It will be about three years until the mortgage lending environment returns to a healthy level and reaches a strong equilibrium.

During an interview with HousingWire, Claren Financial Services CEO Mike Biddle explained that the mortgage environment has been increasing modestly and will reach equilibrium in early 2018, barring new regulations or other scenarios.

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Claren Financial

Source: Claren Financial Services

The above chart depicts the lending conditions observed in a recent study on mortgage conditions by Claren. The company took a purely quantitative approach when forecasting the direction of the lending conditions. 

“We used forecasted macro-economic measurements and recent market trends to create an expectation that the lending conditions will gradually increase over the next five years,” the company said.   

Currently, the market is at a 1.6. “We have had some marginal improvement, which has come pretty recently, and we foresee this to continue to improve. And based upon the forecast of the index, we think mortgage lending conditions will loosen but will never be back to 4.” The chart ranges from 1, which is the tightest, to 4, which is the most lenient.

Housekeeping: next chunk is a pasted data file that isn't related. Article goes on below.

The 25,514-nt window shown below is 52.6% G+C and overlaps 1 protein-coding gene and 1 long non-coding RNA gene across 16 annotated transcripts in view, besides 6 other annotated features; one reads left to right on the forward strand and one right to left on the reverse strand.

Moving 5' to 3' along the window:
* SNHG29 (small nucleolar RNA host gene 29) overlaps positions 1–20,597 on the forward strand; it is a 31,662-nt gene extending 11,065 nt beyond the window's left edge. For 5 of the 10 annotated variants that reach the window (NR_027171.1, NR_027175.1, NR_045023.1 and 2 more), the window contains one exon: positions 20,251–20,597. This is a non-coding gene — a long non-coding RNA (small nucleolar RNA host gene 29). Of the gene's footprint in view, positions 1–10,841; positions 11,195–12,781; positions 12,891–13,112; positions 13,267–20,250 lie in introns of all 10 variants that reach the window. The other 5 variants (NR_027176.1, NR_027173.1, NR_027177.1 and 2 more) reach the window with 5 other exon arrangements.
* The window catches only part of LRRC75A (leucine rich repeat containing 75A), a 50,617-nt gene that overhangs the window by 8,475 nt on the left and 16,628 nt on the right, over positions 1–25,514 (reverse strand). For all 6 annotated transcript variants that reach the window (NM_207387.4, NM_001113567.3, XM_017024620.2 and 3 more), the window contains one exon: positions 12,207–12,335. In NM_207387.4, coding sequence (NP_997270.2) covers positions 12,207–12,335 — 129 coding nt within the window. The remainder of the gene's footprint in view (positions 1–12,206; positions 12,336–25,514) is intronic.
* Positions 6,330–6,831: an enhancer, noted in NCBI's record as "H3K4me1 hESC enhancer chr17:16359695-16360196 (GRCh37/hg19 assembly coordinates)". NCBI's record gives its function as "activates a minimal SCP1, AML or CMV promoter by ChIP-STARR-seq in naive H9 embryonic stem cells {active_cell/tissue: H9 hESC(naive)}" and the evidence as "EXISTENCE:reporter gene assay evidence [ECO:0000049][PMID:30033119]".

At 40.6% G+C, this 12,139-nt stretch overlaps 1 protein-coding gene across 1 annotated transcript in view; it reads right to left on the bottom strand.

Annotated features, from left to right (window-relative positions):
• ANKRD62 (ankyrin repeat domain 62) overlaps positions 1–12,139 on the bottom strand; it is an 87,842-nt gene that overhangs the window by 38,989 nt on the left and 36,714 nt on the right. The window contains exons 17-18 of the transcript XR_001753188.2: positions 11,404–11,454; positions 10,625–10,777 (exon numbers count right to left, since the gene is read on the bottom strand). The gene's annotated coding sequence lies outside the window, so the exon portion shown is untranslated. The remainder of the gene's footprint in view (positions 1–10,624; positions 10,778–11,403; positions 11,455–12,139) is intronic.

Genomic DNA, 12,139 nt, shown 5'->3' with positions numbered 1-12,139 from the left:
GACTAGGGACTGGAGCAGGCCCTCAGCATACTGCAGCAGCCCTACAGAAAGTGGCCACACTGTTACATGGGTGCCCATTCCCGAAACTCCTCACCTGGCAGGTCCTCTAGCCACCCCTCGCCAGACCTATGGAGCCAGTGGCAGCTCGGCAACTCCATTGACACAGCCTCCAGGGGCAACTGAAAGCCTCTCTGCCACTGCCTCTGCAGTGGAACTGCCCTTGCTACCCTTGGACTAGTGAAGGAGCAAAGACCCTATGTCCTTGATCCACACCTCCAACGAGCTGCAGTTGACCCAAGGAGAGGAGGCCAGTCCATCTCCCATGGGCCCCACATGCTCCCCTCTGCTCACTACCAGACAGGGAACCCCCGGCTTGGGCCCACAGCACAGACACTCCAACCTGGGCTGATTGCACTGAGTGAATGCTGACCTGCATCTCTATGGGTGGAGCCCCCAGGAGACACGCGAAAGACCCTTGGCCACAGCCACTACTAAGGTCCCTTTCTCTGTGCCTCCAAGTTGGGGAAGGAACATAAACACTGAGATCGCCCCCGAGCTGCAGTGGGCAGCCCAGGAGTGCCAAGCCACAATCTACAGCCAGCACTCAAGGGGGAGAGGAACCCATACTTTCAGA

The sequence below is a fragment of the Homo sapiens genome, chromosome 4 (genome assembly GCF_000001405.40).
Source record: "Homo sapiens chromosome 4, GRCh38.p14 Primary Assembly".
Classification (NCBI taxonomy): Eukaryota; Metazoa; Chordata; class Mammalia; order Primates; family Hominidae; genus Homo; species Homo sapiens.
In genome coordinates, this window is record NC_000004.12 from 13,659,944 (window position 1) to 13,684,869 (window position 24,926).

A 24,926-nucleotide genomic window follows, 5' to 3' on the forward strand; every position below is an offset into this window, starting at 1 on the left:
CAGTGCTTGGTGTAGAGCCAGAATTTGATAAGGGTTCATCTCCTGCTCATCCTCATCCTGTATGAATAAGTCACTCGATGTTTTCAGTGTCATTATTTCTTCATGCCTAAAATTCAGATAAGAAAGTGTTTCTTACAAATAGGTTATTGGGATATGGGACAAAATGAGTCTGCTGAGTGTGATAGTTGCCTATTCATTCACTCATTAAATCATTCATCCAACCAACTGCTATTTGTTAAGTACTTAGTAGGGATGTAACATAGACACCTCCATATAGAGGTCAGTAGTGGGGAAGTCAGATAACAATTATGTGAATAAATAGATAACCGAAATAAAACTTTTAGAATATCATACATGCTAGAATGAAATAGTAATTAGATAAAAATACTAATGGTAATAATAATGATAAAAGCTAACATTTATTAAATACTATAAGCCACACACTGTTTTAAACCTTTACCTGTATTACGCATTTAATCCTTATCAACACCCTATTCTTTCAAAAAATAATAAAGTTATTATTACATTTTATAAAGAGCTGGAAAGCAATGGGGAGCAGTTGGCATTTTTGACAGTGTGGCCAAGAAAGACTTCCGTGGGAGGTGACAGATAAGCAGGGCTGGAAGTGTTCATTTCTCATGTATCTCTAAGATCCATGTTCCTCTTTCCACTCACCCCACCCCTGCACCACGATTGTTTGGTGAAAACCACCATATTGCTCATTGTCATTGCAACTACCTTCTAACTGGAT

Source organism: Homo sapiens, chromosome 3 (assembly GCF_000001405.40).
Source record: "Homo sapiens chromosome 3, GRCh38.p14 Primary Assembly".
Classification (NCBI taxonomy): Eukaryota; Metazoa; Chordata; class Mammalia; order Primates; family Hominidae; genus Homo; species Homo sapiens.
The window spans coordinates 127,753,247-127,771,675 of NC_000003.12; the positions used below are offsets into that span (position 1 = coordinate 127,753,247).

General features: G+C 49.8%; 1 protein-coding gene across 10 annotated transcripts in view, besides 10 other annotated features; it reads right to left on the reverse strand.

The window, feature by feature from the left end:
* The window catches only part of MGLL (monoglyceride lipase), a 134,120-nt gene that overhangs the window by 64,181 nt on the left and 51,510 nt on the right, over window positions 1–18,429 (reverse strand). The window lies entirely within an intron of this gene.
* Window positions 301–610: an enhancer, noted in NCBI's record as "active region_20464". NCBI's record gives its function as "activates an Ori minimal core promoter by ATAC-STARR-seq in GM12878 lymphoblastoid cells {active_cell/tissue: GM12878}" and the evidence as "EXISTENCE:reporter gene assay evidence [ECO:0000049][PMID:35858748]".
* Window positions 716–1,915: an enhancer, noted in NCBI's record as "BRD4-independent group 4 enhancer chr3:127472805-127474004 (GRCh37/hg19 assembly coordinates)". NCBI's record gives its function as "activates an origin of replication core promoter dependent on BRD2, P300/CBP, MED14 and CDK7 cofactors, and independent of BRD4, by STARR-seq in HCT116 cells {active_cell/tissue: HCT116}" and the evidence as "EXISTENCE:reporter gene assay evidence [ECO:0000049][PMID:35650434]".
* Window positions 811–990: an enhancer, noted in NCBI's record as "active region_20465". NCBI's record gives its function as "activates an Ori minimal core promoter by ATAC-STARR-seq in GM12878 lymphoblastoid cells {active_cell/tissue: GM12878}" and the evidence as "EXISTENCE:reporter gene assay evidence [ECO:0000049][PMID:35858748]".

However, while the market may never return back to 4’s risky lending standards, it will eventually go back to level 3 in seven to 10 years, according to the company. To put it in perspective, lending standards were the tightest toward the end of 2009 and the loosest in 2006.

Biddle explained that government intervention has stifled a lot of the mortgage recovery, with the additional capital requirements and consequences of the Dodd Frank Act.

But moving ahead, an increase in home prices and a decrease in the unemployment rate will loosen lending standards.

According to Zillow’s (Z) latest Mortgage Access Index report, overall, it was easier for homebuyers to access credit in 2014 compared with the prior year. But in the fourth quarter, the index dropped to 69.4, compared to 71.5 the previous quarter. It is still up more than 18 points from the fourth quarter of 2013, when it sat at 51.1.  

An Index reading of 100 would indicate that credit has returned to pre-housing bubble levels.

Zillow’s Chief Economist Stan Humphries attributed the decline to the following. “After several years of rapidly increasing access to home loans, lenders are taking a pause. With the mini-boomlet in refinance activity late last year, perhaps there was less business imperative for banks to attract new customers with looser lending.”